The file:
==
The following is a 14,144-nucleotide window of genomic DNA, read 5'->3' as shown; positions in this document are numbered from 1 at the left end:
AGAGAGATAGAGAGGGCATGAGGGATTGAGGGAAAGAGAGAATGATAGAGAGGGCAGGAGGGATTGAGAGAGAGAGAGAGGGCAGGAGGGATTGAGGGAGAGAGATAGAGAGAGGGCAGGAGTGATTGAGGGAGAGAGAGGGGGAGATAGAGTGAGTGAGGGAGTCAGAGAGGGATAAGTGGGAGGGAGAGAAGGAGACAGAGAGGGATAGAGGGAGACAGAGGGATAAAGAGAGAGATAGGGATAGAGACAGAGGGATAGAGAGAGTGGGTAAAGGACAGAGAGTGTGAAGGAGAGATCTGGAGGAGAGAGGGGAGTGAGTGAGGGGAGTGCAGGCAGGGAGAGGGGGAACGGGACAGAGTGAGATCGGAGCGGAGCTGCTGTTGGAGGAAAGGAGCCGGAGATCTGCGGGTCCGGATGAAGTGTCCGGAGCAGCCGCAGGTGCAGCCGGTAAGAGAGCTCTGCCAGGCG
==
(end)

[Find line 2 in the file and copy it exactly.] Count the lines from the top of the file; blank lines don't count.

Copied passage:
AGAGAGATAGAGAGGGCATGAGGGATTGAGGGAAAGAGAGAATGATAGAGAGGGCAGGAGGGATTGAGAGAGAGAGAGAGGGCAGGAGGGATTGAGGGAGAGAGATAGAGAGAGGGCAGGAGTGATTGAGGGAGAGAGAGGGGGAGATAGAGTGAGTGAGGGAGTCAGAGAGGGATAAGTGGGAGGGAGAGAAGGAGACAGAGAGGGATAGAGGGAGACAGAGGGATAAAGAGAGAGATAGGGATAGAGACAGAGGGATAGAGAGAGTGGGTAAAGGACAGAGAGTGTGAAGGAGAGATCTGGAGGAGAGAGGGGAGTGAGTGAGGGGAGTGCAGGCAGGGAGAGGGGGAACGGGACAGAGTGAGATCGGAGCGGAGCTGCTGTTGGAGGAAAGGAGCCGGAGATCTGCGGGTCCGGATGAAGTGTCCGGAGCAGCCGCAGGTGCAGCCGGTAAGAGAGCTCTGCCAGGCG